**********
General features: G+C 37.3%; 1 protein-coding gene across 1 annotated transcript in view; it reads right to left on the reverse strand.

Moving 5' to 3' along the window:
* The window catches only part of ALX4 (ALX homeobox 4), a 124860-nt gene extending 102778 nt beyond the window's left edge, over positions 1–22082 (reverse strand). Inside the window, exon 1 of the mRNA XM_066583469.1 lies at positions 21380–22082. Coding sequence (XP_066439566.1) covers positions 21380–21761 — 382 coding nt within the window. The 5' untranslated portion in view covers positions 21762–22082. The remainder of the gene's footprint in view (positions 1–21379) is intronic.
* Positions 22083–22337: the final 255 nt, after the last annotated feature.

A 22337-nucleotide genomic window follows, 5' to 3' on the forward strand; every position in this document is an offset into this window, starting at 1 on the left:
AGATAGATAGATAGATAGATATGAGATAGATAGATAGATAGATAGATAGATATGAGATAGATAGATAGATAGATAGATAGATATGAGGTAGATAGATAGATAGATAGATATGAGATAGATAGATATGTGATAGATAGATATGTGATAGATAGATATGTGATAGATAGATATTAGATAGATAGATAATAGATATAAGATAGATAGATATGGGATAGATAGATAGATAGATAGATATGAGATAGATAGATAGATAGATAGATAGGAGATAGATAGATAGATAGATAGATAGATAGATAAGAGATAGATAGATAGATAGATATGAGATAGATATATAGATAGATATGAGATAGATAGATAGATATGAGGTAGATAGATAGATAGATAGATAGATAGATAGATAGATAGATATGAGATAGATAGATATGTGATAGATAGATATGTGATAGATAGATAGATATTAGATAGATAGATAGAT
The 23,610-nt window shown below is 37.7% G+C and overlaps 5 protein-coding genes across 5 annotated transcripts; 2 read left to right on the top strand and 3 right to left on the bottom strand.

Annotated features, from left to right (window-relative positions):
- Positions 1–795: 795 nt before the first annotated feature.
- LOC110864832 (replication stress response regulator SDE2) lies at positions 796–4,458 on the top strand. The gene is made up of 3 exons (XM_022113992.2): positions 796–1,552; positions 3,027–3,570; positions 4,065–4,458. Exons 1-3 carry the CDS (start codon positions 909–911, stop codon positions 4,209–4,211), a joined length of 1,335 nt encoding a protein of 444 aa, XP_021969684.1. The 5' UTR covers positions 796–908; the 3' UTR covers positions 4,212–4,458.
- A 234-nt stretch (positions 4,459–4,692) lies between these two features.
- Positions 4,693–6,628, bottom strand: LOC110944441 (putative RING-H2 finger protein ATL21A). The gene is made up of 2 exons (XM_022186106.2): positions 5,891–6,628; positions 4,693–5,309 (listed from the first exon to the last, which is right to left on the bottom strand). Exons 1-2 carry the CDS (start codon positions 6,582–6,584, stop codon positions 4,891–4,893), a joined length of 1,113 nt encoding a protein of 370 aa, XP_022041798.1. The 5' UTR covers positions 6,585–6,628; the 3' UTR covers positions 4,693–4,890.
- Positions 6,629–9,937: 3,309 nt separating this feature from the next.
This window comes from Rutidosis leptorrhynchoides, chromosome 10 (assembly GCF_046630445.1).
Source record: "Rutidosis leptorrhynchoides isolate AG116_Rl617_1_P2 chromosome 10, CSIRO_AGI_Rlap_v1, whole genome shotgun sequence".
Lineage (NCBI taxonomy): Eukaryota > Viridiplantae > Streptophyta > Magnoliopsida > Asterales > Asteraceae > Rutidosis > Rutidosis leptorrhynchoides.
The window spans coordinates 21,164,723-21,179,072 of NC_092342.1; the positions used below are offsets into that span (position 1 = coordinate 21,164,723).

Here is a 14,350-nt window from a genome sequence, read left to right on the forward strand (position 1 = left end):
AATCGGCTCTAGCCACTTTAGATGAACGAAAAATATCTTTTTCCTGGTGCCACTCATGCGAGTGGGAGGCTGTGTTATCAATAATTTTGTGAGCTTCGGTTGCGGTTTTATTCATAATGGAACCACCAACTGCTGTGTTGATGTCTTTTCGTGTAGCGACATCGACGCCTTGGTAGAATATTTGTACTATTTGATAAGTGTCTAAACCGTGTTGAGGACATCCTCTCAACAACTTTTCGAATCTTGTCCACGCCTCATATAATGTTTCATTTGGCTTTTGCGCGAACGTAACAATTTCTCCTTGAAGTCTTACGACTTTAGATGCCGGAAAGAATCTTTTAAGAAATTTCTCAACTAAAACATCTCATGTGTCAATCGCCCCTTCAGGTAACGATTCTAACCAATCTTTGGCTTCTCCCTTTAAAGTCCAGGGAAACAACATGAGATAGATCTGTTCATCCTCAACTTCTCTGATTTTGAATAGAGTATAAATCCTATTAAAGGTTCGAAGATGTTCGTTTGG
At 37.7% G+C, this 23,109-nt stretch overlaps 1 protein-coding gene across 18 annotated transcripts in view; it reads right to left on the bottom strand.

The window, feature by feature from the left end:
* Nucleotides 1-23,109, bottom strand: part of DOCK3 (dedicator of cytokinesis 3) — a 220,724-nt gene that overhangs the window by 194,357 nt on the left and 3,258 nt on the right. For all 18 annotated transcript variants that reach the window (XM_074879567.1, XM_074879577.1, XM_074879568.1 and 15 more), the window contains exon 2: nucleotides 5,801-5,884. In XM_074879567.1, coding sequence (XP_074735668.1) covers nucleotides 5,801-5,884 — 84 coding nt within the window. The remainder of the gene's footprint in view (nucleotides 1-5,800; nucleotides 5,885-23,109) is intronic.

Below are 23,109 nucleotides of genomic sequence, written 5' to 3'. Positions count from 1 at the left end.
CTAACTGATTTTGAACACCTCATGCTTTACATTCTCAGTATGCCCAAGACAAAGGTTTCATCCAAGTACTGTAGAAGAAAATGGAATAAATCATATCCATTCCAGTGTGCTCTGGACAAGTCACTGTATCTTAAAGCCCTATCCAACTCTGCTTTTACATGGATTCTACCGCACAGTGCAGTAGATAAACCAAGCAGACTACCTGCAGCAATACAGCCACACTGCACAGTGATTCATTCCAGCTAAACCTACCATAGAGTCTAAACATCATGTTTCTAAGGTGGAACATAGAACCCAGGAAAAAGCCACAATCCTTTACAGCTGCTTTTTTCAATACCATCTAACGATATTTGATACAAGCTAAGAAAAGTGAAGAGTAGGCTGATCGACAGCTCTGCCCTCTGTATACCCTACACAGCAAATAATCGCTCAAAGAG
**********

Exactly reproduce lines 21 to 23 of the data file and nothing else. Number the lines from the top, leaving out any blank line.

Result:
The window, feature by feature from the left end:
* Nucleotides 1-23,109, bottom strand: part of DOCK3 (dedicator of cytokinesis 3) — a 220,724-nt gene that overhangs the window by 194,357 nt on the left and 3,258 nt on the right. For all 18 annotated transcript variants that reach the window (XM_074879567.1, XM_074879577.1, XM_074879568.1 and 15 more), the window contains exon 2: nucleotides 5,801-5,884. In XM_074879567.1, coding sequence (XP_074735668.1) covers nucleotides 5,801-5,884 — 84 coding nt within the window. The remainder of the gene's footprint in view (nucleotides 1-5,800; nucleotides 5,885-23,109) is intronic.

Below are 23,109 nucleotides of genomic sequence, written 5' to 3'. Positions count from 1 at the left end.